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Taliban say ready to share power

Taliban say ready to share power

Jun 20, 2013 - 02:05

KABULinfo-icon (PANinfo-icon): The Talibaninfo-icon have expressed their readiness to share power in Afghanistaninfo-icon, saying they want an inclusive government that includes all Afghans.

A day after the Taliban opened their political office in the Qatari capital Doha, their spokesman Mohammad Naeem, told RFE/RL that their leader Mullahinfo-icon Mohammad Omar had repeatedly said in his statements and speeches that they wanted a government that included all Afghans.

"It should be a government, in which all our people and their representatives can participate and be a part of. It should give Afghans the hope that it a government for all of them and this country belongs to all of them," Naeem said.

Asked if the Taliban are ready to negotiate with Afghan President Hamid Karzai's representatives in Qatar, Naeem said that the Taliban are ready "talk to all Afghans who come to the [Qatar] office."

He said the Taliban office was a response to calls by their opponents for the launch of a political process to end three decades of fighting in Afghanistan.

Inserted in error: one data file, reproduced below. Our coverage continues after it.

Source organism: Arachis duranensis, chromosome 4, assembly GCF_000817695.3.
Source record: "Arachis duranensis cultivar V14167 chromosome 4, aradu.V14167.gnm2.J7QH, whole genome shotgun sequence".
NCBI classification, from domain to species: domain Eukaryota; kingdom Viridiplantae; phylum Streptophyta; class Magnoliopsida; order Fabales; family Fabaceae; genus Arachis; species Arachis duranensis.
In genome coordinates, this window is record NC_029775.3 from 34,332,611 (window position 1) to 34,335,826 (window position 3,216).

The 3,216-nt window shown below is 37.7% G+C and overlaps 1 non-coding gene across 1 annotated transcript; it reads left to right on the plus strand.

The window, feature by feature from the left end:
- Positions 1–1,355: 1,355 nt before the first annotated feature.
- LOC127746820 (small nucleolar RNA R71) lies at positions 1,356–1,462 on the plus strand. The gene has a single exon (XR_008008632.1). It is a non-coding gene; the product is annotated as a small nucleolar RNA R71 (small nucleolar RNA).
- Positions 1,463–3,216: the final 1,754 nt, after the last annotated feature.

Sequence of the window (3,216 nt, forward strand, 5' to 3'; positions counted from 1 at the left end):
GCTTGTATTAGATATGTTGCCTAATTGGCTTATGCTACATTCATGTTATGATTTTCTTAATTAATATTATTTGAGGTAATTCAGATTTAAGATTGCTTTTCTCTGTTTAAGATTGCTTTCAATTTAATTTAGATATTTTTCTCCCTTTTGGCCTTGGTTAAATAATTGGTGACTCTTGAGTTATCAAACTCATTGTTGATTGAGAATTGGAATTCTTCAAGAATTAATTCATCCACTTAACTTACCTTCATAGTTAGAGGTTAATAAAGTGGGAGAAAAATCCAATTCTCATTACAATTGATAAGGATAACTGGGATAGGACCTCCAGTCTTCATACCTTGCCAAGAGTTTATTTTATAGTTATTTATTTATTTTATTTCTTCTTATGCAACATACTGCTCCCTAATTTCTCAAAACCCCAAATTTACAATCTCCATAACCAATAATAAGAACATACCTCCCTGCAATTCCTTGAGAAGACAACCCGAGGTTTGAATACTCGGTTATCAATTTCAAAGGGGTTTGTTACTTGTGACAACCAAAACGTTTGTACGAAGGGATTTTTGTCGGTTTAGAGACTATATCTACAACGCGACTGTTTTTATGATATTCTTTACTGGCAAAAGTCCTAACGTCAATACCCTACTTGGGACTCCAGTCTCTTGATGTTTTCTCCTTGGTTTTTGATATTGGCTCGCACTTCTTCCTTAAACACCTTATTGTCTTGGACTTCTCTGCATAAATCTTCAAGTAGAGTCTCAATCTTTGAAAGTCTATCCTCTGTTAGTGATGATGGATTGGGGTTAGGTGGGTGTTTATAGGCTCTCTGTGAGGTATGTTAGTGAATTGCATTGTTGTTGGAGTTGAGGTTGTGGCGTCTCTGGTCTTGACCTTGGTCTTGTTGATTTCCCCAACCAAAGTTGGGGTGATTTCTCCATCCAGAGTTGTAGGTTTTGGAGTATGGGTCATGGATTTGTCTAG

He said the office was based on an understanding between the Islamic Emirate, the formal name of the Taliban. “In 2011, we requested that the government of Qatar help open a political office for the Islamic Emirate in their country. Qatar has now in 2013 shown its willingness to act on our request,” he said.
He said this would be the first formal round of talks between the Taliban and the United States of America. “So we will not talk about any specific issues; it will be an opportunity to exchange views. It is possible that we will have a specific agenda for the second and third rounds of talks.”

He said the Taliban had previously no address or contact office where they could sit down with people and talk about issues.

About the security transition from foreign troops to Afghan forces, the Taliban spokesman said the entire worldinfo-icon and their people were witness to the fact that foreign forces still operated in Afghanistan. “Despite calling it a transition to Afghan security forces, the foreign forces conduct military operations on their own. As long as foreign forces are there, we cannot call it the end of occupation.”

On their talks with Karzai government, Naeem said Yes, one of the main objectives of opening this office is to meet Afghans. All Afghans can consult us in that office.”
Our policy is clear. We have said that the problem in Afghanistan has two important aspects. One aspect is related to the occupation of Afghanistan by foreign forces; this is the important part. Until that issue is resolved, we see no benefit in talking about solving the internal aspect. We will think about addressing the internal aspect after sorting out our problems with the foreigners.”
PAN Monitor/ma


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